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Alaska Ecosystems Program

Life History and Distribution Patterns of Fishes and Cephalopods: A Window into the Foraging Ecology of Pinnipeds

see caption Figure 1.  Three species of squid from the family Gonatidae: Gonatopsis borealis, Berryteuthis magister, and Gonatus sp. caught in a single haul in the Bering Sea greenbelt.  These specimens range from 18 to 60 cm in length and are examples of prey items critical to marine mammal diets throughout the Bering Sea.
 

Prey studies are critical to understanding the foraging behavior of threatened and endangered pinnipeds. They are instrumental in our ability to differentiate (and possibly mitigate) the relative impacts of climate vs anthropogenic (commercial fisheries) driven causes of population decline. The Alaska Ecosystems program (AEP) at the National Marine Mammal Laboratory (NMML) researches the ecology of common prey species in conjunction with annual monitoring of pinniped diets. In the eastern Bering Sea and Gulf of Alaska, these include fishes of commercial (i.e., walleye pollock, Theragra chalcogramma) and non-commercial (i.e., deepsea smelt, Leuroglossus schmidti) importance and squid of the family Gonatidae (Figs. 1 and 2).

see caption Figure 2.  This snailfish (probably Elassodiscus tremenbundus) collected in the southeastern Bering Sea is common in Steller sea lion (Eumetopias jubatus) diets in specific locations along the Aleutian Islands.  

An example of NMML participation in cooperative research investigating broad aspects of the North Pacific ecosystem includes a mesopelagic trawl survey conducted in May 1999 and 2000. As a partner with Fisheries-Oceanography Coordinated Investigations (FOCI) and with funding from the Arctic Research Institute, AEP scientists conducted research trawl operations to depths of 1,200 m specifically targeting forage fishes and squid which are not otherwise monitored (Sinclair and Stabeno 2002, Deep Sea Research II).

A unique trawl net was designed and constructed for these studies. Directed fishing effort in concert with oceanographic measurements provided multi-layered profiles of the distribution, life history, and energetic value of common marine mammal prey species. The contribution of these collections to our understanding of pinniped foraging ecology continues to unfold as new techniques in animal tracking and diet analyses develop (Kurle et al. 2011, Marine Biology).

One key benefit of directed forage fish surveys is the collection and proper identification of a size-­stratified series of prey bone samples (Fig. 3). For 60 years, pinniped gut and scat samples have been analyzed for the bony remains of their prey without exact identification of many species common in their diet. The directed forage fish surveys expanded the NMML reference collection of forage fish and cephalopod remains, as they appear in juvenile and adult life stages.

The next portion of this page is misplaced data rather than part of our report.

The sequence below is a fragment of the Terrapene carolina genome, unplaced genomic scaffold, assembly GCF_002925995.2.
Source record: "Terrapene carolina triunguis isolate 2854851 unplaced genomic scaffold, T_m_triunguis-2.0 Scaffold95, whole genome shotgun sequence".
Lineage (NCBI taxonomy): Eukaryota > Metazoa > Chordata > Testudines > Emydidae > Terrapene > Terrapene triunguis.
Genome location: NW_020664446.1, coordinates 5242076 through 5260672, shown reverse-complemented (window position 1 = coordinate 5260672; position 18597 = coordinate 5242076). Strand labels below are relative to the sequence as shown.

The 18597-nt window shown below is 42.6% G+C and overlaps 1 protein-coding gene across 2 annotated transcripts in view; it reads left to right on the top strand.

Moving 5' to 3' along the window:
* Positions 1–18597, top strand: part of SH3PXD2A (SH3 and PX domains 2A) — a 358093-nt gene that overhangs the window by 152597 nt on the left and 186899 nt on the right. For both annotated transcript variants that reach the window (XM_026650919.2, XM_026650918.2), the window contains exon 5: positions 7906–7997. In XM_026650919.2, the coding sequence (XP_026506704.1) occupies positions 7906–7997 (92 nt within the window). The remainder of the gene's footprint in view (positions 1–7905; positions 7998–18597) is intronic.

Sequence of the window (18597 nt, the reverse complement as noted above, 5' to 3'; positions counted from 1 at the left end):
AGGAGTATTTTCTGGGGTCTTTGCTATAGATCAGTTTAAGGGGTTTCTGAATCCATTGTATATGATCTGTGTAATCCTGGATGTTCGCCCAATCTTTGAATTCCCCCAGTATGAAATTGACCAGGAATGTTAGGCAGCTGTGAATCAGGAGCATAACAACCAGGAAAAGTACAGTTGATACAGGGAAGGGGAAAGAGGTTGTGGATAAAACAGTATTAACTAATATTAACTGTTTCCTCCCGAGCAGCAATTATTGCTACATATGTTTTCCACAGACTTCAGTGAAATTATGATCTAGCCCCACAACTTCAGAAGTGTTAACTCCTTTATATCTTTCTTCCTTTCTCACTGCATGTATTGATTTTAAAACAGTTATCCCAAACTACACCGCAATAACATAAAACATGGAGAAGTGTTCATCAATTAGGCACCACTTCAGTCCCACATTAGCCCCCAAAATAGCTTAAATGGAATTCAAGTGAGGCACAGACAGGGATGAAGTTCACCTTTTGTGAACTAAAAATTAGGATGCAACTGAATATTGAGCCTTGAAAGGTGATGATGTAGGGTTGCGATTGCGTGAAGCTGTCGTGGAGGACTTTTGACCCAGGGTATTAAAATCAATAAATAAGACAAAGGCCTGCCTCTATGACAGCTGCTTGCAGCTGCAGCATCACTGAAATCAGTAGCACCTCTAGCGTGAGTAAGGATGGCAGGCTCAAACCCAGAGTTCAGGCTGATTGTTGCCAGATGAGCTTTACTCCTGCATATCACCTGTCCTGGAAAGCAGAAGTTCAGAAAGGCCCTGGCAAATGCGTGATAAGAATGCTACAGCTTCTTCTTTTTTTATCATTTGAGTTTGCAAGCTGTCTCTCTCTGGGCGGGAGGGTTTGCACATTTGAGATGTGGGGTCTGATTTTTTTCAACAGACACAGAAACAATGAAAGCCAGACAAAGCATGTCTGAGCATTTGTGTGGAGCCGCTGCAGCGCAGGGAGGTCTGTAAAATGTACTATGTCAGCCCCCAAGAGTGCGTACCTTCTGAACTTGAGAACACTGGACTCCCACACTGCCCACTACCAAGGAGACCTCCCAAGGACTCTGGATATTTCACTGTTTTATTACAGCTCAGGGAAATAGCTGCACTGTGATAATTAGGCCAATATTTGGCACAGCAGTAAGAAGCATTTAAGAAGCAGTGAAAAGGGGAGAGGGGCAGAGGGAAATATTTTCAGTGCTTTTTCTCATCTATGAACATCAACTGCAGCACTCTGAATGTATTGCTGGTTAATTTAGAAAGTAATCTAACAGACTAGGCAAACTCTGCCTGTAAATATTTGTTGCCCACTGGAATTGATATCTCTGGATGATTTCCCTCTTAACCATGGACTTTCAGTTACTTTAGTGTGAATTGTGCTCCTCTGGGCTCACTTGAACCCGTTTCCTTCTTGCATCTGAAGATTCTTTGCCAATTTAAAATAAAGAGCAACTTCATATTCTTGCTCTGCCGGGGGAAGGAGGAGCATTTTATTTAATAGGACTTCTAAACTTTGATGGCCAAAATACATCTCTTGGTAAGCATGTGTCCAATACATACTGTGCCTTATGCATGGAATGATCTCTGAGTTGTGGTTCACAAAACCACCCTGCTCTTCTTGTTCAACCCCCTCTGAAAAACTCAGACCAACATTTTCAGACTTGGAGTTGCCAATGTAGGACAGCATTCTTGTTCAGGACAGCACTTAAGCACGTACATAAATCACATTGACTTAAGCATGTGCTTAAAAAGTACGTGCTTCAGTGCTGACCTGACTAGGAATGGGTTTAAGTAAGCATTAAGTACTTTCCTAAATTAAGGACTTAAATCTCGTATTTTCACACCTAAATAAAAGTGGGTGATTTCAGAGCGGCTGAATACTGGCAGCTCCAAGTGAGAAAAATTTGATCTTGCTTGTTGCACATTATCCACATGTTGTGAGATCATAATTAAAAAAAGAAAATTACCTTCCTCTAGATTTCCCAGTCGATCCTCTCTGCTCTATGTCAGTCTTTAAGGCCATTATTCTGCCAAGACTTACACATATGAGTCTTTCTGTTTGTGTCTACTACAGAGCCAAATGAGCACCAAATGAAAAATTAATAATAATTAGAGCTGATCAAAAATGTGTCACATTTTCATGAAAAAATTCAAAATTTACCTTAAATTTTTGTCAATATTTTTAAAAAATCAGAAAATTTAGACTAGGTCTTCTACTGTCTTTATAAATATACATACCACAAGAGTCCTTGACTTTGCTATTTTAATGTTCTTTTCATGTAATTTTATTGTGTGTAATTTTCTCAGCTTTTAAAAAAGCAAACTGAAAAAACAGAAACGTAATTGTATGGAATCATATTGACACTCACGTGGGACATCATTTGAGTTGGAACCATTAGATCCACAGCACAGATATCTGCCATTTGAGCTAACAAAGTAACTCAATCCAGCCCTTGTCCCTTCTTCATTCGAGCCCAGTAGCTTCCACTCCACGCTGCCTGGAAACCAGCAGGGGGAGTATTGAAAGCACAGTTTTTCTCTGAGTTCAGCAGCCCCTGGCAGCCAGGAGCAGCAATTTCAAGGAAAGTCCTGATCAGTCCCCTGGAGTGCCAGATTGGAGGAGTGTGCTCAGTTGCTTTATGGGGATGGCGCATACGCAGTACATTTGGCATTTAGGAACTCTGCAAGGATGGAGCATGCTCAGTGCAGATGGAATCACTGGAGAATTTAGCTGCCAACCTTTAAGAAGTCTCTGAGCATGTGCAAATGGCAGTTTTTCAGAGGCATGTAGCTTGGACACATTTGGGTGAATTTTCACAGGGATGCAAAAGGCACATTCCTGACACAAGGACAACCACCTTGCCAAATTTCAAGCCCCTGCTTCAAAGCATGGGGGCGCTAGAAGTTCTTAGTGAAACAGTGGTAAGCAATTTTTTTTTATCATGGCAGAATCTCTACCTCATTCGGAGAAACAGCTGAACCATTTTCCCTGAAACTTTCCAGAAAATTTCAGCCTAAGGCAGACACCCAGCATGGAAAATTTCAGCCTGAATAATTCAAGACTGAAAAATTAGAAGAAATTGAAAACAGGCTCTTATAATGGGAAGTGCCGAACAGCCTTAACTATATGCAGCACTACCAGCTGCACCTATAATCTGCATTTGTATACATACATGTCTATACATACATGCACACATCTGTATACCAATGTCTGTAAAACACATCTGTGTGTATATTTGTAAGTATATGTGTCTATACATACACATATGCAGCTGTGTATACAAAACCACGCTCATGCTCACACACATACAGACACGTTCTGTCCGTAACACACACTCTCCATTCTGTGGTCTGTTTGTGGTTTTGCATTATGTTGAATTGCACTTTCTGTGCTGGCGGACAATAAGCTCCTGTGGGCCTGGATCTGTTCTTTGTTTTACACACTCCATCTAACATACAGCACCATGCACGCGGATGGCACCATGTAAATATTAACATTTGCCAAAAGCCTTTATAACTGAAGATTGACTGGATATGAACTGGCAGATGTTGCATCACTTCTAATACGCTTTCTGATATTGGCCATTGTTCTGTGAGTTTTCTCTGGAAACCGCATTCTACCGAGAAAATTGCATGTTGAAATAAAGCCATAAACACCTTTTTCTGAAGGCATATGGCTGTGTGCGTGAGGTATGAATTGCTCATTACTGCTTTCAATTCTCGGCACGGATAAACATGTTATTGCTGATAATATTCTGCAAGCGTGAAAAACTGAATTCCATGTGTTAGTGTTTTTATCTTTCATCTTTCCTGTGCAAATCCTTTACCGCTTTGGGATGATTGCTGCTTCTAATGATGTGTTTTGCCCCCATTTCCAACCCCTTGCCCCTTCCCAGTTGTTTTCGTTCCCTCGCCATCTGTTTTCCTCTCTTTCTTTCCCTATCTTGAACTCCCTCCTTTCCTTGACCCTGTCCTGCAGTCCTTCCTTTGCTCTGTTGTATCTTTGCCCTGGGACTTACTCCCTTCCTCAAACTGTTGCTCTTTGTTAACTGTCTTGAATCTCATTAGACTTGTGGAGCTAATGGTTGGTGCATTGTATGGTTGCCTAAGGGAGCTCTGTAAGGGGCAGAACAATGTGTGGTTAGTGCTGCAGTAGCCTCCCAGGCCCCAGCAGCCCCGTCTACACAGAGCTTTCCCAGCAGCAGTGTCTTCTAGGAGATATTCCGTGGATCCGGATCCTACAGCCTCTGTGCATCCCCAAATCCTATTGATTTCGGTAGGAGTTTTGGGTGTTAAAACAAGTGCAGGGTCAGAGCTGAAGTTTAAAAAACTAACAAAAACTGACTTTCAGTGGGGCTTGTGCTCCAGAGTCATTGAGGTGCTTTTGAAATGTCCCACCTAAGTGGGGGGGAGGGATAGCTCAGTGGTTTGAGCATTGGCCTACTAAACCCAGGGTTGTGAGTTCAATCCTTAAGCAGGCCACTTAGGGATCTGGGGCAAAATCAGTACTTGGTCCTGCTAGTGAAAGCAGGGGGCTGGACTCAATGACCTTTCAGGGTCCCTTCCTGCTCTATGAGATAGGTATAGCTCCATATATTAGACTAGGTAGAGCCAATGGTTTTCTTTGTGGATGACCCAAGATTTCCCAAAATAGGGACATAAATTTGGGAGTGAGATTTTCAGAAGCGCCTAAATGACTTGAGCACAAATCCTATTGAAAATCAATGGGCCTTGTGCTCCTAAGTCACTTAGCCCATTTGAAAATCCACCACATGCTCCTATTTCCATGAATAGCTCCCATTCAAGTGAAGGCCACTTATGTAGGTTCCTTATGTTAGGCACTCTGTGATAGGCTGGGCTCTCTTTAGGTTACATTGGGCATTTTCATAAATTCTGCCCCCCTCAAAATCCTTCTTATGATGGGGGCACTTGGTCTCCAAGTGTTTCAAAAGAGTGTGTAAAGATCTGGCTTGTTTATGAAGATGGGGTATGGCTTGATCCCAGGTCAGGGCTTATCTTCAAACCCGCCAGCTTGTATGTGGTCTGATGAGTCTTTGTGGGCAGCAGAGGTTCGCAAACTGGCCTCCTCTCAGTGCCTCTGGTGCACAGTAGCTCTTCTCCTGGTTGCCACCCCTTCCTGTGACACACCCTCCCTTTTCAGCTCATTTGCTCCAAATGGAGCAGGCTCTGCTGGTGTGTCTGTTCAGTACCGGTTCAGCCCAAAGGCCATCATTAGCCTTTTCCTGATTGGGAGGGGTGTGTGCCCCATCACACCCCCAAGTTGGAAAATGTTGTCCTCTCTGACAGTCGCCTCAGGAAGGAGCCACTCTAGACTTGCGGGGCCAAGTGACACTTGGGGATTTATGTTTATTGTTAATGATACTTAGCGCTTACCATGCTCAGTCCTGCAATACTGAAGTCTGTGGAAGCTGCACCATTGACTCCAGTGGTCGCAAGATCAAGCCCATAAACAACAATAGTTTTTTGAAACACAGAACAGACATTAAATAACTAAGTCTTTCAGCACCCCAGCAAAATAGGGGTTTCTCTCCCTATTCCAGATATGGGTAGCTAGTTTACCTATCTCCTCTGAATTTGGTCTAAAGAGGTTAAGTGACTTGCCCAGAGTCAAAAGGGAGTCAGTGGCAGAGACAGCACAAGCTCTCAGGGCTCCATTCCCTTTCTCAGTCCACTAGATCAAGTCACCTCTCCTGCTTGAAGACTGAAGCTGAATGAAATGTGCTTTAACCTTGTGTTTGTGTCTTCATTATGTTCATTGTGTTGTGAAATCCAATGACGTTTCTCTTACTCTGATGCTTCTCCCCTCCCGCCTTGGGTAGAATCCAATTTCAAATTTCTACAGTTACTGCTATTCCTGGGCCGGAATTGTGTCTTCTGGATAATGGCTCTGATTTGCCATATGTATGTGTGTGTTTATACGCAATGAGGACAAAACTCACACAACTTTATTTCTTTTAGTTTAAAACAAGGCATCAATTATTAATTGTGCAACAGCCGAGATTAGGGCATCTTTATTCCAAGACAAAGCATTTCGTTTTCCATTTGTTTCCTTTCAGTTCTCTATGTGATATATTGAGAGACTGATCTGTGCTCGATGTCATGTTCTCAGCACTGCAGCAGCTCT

Size-stratified bony remains, together with collection location of prey, indicate where and at what level of the water column predators are foraging. Identification of prey species through scat and gut analyses is now dramatically improved. A secondary application of prey collections is quantifying the bio-energetic value of a single meal. Ultimately, meal values are applicable to ecosystem-wide modeling efforts, since many of these prey species are also common in the diets of seabirds and groundfish.

see caption
Figure 3.  An illustration of beaks from Berryteuthis magister, a dominant species in the diet of marine mammals throughout the Gulf of Alaska and Bering Sea.  A size-stratified series of this squid species was collected in the eastern Bering Sea and contributed to the NMML reference collection and library of prey energetic values.

Defining the influence of climate on prey dynamics has become increasingly applicable to interpreting trends in diet and population of northern fur seals (Callorhinus ursinus) on the Pribilof Islands, home to the largest breeding colonies of fur seals and seabirds in the North Pacific. Recent analyses demonstrate a close link between sea-surface temperatures, the timing of ice retreat, and shifts in predator diets over the past 35 years (Sinclair et al. 2008, Deep Sea Research II). Ocean conditions directly influence the movements and year-class success of forage fishes and cephalopods. Shifts in the distribution and abundance of prey are reflected in seal diets and potentially in predator population trends over time.

Our understanding of the mercurial linkages between climate, diet, and population trends of marine predators is rudimentary. However, a research emphasis on the life history and distribution of their prey has furthered our understanding of factors influencing foraging behavior and trends in predator populations that continue to expand through the years.

By Elizabeth Sinclair
 

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